Bring on the playoffs

Good riddance, regular season. Let's do this, playoff basketball.

For the past three weeks, the Boston Celtics have balanced a need to rest players with simply trudging through the schedule, which contributed to a 7-13 record over the final 20 games. Boston did enough to keep the Milwaukee Bucks at arm's length and avoid the eighth seed (which would have meant a first-round matchup with the top-seeded Miami Heat). Instead, the Celtics are off to New York to open a best-of-seven series with the 54-win Knicks.

Go ahead and wipe the slate clean. The past six months determined the degree of difficulty in Boston's playoff path -- and it is higher than any point during the Kevin Garnett era -- but nothing that Boston did over the past 81 games will matter on Saturday when the second-seeded Knicks and seventh-seeded Celtics tip off in Game 1 (3 p.m., ABC).

Coach Doc Rivers went so far as to caution against looking too closely at the four head-to-head meetings between Boston and New York. The playoffs are a whole different beast.

"I don't think that [intensity and focus will] be a problem in the playoffs," Rivers told reporters in Toronto after Boston closed out its regular-season slate with a 114-90 loss to the Raptors. "I think both teams will have that same intensity. That's why you have to be careful with regular-season games. You don't know where the other team is coming from, road-wise, mentally, if they're [playing their fourth game in five nights], if they have injuries. When you get to the playoffs, everybody's right and ready, and that's what it'll be."

The playoffs are a welcome reset button for the Celtics. For all their woes in the regular season, Boston can make everyone forget some of the more maddening losses with inspired and consistent play in the postseason. Players that underperformed for 81 games will be remembered as overachievers if they help this team pull off an upset or two.

Make no mistake, the Celtics are long shots given their placement. The Utah Jazz were nearly two games better than Boston this season, but their campaign ended Wednesday (bumped from the West playoffs by those pesky, Kobe-less Lakers). Boston has never been a seventh seed since the NBA went to an eight-team-per-conference format and has lost all three series it's played as an eighth seed.

Alas, as Rivers would be quick to point out, past failures don't indicate future performance. This is a different team from past seasons. At the other end of that spectrum, Boston can't lean on its championship experience, as only Garnett and Paul Pierce remain (Rivers, too, if you look off the court) from that 2008 title team. Jason Terry has a ring, but much of Boston's roster is comprised of players that haven't been part of recent playoff series (Jeff Green missed all of last season due to heart surgery, while Avery Bradley's season ended in the playoffs last year due to shoulder injuries).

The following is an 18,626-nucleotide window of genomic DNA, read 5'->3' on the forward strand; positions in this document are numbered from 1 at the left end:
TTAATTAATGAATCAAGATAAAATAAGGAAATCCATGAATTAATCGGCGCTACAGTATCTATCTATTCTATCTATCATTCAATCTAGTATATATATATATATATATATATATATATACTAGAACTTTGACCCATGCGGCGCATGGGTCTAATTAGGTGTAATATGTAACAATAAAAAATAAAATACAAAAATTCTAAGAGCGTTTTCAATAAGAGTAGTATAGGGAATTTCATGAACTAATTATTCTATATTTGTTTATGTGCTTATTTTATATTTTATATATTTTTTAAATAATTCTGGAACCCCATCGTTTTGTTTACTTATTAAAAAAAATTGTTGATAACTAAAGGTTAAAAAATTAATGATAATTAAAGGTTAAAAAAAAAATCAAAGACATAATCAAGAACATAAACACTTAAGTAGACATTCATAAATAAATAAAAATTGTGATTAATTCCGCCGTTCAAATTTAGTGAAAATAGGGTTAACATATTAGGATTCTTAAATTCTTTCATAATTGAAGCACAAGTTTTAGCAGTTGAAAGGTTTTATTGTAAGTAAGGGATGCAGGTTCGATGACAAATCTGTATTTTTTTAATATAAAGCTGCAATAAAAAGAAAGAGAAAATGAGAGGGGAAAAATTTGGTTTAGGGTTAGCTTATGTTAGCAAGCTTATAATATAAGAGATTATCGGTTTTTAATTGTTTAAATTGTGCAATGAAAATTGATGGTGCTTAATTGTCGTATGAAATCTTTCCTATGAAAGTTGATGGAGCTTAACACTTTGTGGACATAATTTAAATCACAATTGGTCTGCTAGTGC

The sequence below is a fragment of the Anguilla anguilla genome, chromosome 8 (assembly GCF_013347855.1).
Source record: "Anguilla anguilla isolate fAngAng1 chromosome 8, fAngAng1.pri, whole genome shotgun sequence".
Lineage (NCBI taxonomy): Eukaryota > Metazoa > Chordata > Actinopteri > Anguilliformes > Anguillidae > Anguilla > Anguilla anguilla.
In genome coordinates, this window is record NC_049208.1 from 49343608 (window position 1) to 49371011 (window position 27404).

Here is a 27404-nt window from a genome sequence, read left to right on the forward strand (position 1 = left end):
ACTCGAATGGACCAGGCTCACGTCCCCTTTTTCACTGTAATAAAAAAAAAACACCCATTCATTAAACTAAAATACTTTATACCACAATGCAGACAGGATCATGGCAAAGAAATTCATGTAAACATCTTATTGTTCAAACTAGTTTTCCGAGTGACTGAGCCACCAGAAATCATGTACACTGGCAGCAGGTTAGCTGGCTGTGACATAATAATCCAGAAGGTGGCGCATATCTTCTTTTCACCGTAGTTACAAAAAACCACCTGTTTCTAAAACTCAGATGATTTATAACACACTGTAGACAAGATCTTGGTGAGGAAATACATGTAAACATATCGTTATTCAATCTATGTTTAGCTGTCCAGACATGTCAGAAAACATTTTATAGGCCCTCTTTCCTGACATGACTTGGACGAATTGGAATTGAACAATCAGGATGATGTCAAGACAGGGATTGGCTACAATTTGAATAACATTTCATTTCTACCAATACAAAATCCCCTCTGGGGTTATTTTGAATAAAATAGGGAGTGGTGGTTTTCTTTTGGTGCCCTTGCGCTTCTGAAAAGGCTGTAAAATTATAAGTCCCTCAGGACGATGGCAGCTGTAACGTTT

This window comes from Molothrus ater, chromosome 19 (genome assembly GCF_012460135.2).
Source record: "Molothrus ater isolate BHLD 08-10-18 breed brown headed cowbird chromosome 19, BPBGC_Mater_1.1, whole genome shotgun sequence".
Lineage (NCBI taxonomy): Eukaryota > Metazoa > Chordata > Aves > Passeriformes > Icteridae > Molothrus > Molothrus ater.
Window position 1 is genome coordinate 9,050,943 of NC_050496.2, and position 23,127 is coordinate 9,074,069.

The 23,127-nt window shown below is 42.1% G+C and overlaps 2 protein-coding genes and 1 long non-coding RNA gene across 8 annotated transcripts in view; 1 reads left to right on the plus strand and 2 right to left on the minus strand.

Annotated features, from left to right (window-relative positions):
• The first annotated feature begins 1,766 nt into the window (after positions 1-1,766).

But Rivers loves this time of year and believes the playoff format benefits his team (both in terms of extended rest and strategy-wise). He loves the chess match that awaits.

"I love it, because it becomes just a war," Rivers said of having a single opponent. "It becomes a mental war. It really does. You have to have great focus. You're going to get taken out of your stuff. You've got to be mentally tough enough to still execute. When they're calling the plays, we can tell them where they should go. Same way, the other way.

"I love the playoffs. I love the NBA format. Game 1, Game 2, it's just a great mental test for each team. And, to me, it always turns out that somebody comes apart when you watch the playoffs. It always happens. Sometimes teams are better. But when it's really close, usually one team pulls together and figures out and everything's on the same page, and the other team comes apart. And it's your job to try to force the other team to do that, and I love that."

Rivers will tell anyone that listens that he likes his team. Even after losing Rajon Rondo, Jared Sullinger, and Leandro Barbosa to season-ending injuries before the All-Star break, Rivers is convinced this team has the potential to make some noise.

He has cautioned at times over the past month that we haven't seen Boston's best basketball. He's not lying. The team rested Garnett in 12 of the team's final 17 games (and went 6-11 without him); Pierce and his sore ankles got three games of rest (and a breezy final night in Toronto); and Terry sat out the final two contests despite his longstanding reputation as a gamer.

The vets got their rest. The younger players got some extended minutes with the goal of having them play their best basketball in the playoffs. For some like Brandon Bass and Jeff Green, the past month has been huge for their confidence.

Now we'll finally get to see what Boston is capable of when the games matter most and they have much of their roster available. Rivers and his players remain adamant that they are capable of better than what they've shown.

It's time to prove it.